My parents came from Poland, so I grew up bilingual (which has helped in learning new languages), and pretty much like Asian parents, they were quite traditional in planning a path for me: go to University, become an engineer, get married, work, die. Oddly enough, instead of going to University, I decided to join an international Catholic organization and study to become a priest. I never became one, and I’m now working for an accounting software company, while crossing my fingers, as I’ve just interviewed with McMaster Medical School.

    While studying for the priesthood, I lived in Rome for four years. And just like you, I went through all of those experiences you’ve mentioned in this post 🙂 The official language in our seminary was Spanish, but our classes were in Italian, so I had to learn both languages, WHILE beginning philosophy. It was a classic triple mind bender!

    Spanish came to me quickly, but Italian took me a while. I would use a lot of my free time to study vocabulary, grammatical nuances, and that beloved slang, so I could actually understand the people my age. There was one time when I had reached one of those points of saturation – nothing new was sticking, and everything I had learned was all jumbled – and I walked into our kitchen, heard our cooks talking, realized that I didn’t understand them AT ALL, and decided to give up trying and surrender to my discouragement. The next day I found out the cooks were speaking Romanian! Ha ha ha… oh, that was a consoling moment. I’m now fluent, and when I visited London, UK, just a couple of weeks ago, a waitress from Rome asked me where in Italy I was from when I started speaking in her native tongue. So the hard work paid off.

    I also spent a summer running camps in Bordeaux. THAT was fun! It certainly allowed me to develop my French, I often had no idea what they were saying because of the slang, but I learned the swear words in order to maintain some discipline. I gave them English classes, and during one of our sessions, I said, “Ok everyone. Grab a sheet of paper.” They all gasped, and said, “You said a bad word! You said sheet.” It took me a couple of seconds, but I quickly realized what they were referring to. I chuckled and said, “No, no, no. The good word sounds like “heat”, and the bad word sounds like “hit”.”

    Well, there’s a lot more I could comment on, like how awesome it is for an Asian to learn French because of the vast linguistic differences and what all of that training means for your brain. I have Rosetta Stone Mandarin, and I’ve been slowly making my way through it, but it’s definitely challenging.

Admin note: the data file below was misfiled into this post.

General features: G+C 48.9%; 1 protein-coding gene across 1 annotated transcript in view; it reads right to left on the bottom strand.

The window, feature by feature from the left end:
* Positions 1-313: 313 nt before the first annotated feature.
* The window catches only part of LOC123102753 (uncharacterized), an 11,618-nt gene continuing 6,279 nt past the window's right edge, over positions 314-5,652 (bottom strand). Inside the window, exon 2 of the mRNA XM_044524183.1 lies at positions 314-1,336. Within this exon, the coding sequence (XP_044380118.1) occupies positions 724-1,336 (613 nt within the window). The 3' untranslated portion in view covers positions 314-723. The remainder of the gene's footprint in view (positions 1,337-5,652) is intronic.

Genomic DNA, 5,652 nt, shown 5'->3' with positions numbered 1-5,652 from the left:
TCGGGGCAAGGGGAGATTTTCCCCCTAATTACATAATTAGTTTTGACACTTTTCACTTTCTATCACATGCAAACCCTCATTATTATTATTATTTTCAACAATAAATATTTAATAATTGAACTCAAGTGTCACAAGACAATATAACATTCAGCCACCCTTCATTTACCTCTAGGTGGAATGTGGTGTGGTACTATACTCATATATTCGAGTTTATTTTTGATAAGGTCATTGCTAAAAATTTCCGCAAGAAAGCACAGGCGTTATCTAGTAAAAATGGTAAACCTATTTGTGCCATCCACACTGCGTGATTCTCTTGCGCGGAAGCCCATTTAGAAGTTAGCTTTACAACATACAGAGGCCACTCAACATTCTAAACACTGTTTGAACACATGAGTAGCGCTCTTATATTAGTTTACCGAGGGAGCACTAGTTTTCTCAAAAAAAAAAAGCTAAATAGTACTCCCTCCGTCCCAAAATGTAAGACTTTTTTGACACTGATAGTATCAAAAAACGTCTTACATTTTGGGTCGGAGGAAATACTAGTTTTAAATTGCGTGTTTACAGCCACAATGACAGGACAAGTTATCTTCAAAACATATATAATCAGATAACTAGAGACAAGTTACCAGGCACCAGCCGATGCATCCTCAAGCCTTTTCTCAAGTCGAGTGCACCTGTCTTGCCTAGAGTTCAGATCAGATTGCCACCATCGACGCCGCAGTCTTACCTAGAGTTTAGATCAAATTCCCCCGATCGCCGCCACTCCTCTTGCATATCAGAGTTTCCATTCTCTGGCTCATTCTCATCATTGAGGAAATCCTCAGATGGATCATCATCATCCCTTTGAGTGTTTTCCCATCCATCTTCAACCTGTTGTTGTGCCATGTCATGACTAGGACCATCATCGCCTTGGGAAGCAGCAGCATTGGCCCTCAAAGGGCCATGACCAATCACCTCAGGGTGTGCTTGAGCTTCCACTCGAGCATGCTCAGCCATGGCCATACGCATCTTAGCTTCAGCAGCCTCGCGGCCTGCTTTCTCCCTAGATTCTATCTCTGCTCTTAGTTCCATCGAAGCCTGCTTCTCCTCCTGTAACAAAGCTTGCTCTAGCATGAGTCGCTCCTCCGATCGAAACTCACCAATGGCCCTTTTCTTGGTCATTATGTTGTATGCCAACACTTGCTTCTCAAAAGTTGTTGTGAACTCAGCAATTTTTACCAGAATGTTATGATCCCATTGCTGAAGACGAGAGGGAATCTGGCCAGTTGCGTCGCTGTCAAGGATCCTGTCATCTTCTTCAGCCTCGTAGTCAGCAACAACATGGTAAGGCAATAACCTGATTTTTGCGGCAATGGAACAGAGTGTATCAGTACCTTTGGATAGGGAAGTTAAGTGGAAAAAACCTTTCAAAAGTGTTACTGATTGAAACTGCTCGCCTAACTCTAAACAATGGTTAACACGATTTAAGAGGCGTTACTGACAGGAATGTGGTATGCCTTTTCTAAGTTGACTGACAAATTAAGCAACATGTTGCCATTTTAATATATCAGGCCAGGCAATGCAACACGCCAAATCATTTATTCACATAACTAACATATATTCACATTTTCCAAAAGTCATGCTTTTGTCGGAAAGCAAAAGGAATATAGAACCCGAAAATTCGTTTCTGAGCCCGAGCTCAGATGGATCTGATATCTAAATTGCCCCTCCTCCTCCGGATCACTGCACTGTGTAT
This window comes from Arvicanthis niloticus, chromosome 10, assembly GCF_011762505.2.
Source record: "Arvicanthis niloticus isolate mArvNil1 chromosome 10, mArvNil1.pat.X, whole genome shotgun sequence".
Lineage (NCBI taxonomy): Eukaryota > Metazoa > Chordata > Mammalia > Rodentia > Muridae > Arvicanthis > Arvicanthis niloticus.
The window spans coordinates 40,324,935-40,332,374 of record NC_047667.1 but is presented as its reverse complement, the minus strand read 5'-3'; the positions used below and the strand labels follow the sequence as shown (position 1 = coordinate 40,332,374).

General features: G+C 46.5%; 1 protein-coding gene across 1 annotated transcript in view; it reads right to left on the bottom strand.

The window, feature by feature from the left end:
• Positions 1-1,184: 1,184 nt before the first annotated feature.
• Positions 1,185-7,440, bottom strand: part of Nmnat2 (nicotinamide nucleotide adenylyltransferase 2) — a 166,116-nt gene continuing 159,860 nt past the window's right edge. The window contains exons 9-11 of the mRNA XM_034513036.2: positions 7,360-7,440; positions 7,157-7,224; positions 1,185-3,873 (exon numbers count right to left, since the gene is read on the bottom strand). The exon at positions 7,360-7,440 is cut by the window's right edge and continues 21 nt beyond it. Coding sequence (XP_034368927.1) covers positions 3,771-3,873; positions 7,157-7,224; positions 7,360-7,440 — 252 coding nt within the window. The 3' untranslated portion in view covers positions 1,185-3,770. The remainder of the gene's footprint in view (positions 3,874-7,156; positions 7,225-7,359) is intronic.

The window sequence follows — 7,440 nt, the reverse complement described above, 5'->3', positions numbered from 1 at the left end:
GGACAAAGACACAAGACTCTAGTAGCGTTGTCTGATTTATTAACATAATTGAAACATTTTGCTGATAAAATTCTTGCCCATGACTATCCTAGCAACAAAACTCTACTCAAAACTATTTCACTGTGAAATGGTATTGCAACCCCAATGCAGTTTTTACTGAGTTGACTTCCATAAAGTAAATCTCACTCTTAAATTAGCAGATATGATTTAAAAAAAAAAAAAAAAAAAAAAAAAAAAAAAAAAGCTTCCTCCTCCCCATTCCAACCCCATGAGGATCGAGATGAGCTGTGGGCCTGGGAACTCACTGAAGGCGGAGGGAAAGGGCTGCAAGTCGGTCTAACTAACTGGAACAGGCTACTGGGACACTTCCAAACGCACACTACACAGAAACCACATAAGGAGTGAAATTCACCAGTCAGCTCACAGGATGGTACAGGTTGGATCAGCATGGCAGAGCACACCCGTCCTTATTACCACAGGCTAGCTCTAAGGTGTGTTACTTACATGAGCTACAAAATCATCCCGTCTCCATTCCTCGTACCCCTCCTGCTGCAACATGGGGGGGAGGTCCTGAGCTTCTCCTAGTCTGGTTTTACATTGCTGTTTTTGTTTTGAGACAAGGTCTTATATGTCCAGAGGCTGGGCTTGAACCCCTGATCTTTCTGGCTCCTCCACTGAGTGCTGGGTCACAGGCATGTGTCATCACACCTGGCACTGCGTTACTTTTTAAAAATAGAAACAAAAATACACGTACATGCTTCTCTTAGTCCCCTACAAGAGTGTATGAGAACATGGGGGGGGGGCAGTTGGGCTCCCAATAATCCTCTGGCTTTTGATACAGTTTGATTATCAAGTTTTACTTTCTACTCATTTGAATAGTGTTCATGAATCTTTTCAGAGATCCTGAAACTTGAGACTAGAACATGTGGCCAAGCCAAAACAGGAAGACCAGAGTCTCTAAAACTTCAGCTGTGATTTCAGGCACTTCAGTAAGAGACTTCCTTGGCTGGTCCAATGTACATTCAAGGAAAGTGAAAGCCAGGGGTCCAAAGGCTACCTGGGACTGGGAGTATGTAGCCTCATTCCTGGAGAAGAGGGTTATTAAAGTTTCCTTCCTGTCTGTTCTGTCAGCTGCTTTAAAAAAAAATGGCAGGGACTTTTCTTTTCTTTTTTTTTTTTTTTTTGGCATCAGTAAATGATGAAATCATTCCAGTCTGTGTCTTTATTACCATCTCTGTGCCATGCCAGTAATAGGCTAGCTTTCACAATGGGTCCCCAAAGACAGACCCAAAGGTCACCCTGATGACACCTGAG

All the best. Au revoir 🙂

    • Mary says:

      Hi Daniel, thanks for stopping by and taking the time to share your inspiring story! I really enjoyed reading it 🙂 LOL at the ‘sheet of paper’ incident! I have a few of those moments but a little more embarrassing, like mispronouncing ‘baisser’ with one ‘s’, which you probably know means something entirely different…haha!
      My next language to learn is Spanish, but once I have French down…I can’t imagine learning 2 languages at the same time! How do you maintain being fluent in multiple languages by the way? I find that it’s so easy to forget languages when you’re not using it.

      • Karen says:

        I’m interested in knowing how you maintain fluency as well. Pat and I are planning to learn Spanish when we’re home and I want to make sure I don’t end up losing a lot of it like I have with my French.

  2. Emmanuel says:

    Glad to hear that you’re picking up the language. Next time you’re at a café or restaurant and someone says “merci”…you should reply with “bienvenue” and see their reaction, it’ll be priceless. Or ask them for directions to the “guichet” 😉

  3. John A says:

    Great post Mary! Came here through your comment on ouicesta.com. I am super duper interested to learn French, but before that I have my own classes to take.

    However I would like to share a secret of mine for fluency. Never hesitate to speak whatever language you are learning, keep talking and soon you’ll become perfect.

    • Mary says:

      Hi John, thanks for the tip! It’s hard to get over making mistakes all the time but I agree, it’s definitely the best way to learn!
      Thank you for dropping by and good luck when you decide to start learning French!

Leave a Reply